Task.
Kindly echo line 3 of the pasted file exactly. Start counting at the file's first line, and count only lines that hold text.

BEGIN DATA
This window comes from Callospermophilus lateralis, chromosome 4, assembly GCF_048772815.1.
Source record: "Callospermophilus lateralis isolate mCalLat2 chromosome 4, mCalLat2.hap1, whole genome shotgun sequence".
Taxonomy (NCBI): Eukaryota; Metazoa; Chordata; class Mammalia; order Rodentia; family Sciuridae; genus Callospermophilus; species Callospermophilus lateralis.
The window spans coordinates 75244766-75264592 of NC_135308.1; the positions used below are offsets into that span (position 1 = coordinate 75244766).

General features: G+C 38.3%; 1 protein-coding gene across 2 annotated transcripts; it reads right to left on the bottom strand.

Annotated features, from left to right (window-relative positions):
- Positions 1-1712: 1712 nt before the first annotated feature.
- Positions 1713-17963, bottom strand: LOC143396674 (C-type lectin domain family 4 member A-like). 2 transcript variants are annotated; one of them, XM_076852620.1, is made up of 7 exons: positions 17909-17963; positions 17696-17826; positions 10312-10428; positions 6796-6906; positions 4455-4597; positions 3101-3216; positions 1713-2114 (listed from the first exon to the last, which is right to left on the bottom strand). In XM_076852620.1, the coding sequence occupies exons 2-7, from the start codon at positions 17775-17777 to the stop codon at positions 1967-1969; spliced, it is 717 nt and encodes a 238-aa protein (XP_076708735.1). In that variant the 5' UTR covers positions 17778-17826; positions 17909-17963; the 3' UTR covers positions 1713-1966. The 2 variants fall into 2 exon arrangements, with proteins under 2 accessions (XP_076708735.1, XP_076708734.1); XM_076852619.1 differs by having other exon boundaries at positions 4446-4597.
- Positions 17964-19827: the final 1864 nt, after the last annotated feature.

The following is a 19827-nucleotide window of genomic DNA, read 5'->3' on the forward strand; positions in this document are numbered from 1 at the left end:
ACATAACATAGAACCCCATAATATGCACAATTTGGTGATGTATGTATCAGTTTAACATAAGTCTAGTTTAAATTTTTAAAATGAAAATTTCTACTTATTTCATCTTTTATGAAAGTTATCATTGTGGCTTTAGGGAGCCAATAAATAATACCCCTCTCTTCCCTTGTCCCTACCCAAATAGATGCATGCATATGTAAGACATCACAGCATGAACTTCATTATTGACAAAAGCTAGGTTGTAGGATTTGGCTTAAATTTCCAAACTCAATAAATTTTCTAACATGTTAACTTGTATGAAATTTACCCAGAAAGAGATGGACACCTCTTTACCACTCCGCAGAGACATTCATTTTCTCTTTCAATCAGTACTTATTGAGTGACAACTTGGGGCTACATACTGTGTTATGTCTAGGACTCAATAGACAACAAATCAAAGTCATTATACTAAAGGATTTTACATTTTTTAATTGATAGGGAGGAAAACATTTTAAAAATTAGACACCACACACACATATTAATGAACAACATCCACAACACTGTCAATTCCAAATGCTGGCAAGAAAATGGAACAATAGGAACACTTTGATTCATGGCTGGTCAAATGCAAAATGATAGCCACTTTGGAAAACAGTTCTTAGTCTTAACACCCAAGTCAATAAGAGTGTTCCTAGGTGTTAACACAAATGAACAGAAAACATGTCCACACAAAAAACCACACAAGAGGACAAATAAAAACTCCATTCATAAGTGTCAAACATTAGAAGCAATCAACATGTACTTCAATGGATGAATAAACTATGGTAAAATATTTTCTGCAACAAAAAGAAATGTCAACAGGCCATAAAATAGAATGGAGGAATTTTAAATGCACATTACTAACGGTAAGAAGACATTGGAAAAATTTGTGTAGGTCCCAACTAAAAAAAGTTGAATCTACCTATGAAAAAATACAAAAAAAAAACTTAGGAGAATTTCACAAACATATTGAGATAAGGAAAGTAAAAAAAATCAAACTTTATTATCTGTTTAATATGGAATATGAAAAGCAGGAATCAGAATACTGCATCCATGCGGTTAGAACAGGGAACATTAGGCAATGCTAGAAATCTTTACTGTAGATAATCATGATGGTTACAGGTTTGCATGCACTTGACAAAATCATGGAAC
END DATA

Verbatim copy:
Taxonomy (NCBI): Eukaryota; Metazoa; Chordata; class Mammalia; order Rodentia; family Sciuridae; genus Callospermophilus; species Callospermophilus lateralis.